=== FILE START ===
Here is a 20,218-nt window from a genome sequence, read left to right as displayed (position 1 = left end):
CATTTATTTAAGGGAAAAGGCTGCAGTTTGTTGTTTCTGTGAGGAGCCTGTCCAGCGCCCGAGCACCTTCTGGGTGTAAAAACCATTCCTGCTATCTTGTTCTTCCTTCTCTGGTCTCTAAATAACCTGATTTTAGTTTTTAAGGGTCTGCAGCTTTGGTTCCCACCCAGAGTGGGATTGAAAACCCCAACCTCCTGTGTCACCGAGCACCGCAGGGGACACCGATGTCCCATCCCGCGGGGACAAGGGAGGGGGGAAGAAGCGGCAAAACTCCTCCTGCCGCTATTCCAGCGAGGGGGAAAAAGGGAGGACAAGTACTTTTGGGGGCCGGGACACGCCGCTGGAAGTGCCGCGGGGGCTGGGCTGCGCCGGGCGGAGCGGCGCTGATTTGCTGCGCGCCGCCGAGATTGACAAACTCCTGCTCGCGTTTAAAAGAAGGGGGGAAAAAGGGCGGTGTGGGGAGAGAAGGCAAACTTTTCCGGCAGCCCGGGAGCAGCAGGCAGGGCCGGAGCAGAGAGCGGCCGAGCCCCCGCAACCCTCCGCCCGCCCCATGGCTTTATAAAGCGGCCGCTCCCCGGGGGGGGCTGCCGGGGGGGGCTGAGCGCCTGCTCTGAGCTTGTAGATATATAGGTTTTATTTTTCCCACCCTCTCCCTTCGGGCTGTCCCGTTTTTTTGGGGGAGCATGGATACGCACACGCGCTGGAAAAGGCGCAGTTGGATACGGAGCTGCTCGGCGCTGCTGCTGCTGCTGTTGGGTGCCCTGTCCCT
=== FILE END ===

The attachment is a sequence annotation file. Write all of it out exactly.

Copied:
Here is a 20,218-nt window from a genome sequence, read left to right as displayed (position 1 = left end):
CATTTATTTAAGGGAAAAGGCTGCAGTTTGTTGTTTCTGTGAGGAGCCTGTCCAGCGCCCGAGCACCTTCTGGGTGTAAAAACCATTCCTGCTATCTTGTTCTTCCTTCTCTGGTCTCTAAATAACCTGATTTTAGTTTTTAAGGGTCTGCAGCTTTGGTTCCCACCCAGAGTGGGATTGAAAACCCCAACCTCCTGTGTCACCGAGCACCGCAGGGGACACCGATGTCCCATCCCGCGGGGACAAGGGAGGGGGGAAGAAGCGGCAAAACTCCTCCTGCCGCTATTCCAGCGAGGGGGAAAAAGGGAGGACAAGTACTTTTGGGGGCCGGGACACGCCGCTGGAAGTGCCGCGGGGGCTGGGCTGCGCCGGGCGGAGCGGCGCTGATTTGCTGCGCGCCGCCGAGATTGACAAACTCCTGCTCGCGTTTAAAAGAAGGGGGGAAAAAGGGCGGTGTGGGGAGAGAAGGCAAACTTTTCCGGCAGCCCGGGAGCAGCAGGCAGGGCCGGAGCAGAGAGCGGCCGAGCCCCCGCAACCCTCCGCCCGCCCCATGGCTTTATAAAGCGGCCGCTCCCCGGGGGGGGCTGCCGGGGGGGGCTGAGCGCCTGCTCTGAGCTTGTAGATATATAGGTTTTATTTTTCCCACCCTCTCCCTTCGGGCTGTCCCGTTTTTTTGGGGGAGCATGGATACGCACACGCGCTGGAAAAGGCGCAGTTGGATACGGAGCTGCTCGGCGCTGCTGCTGCTGCTGTTGGGTGCCCTGTCCCT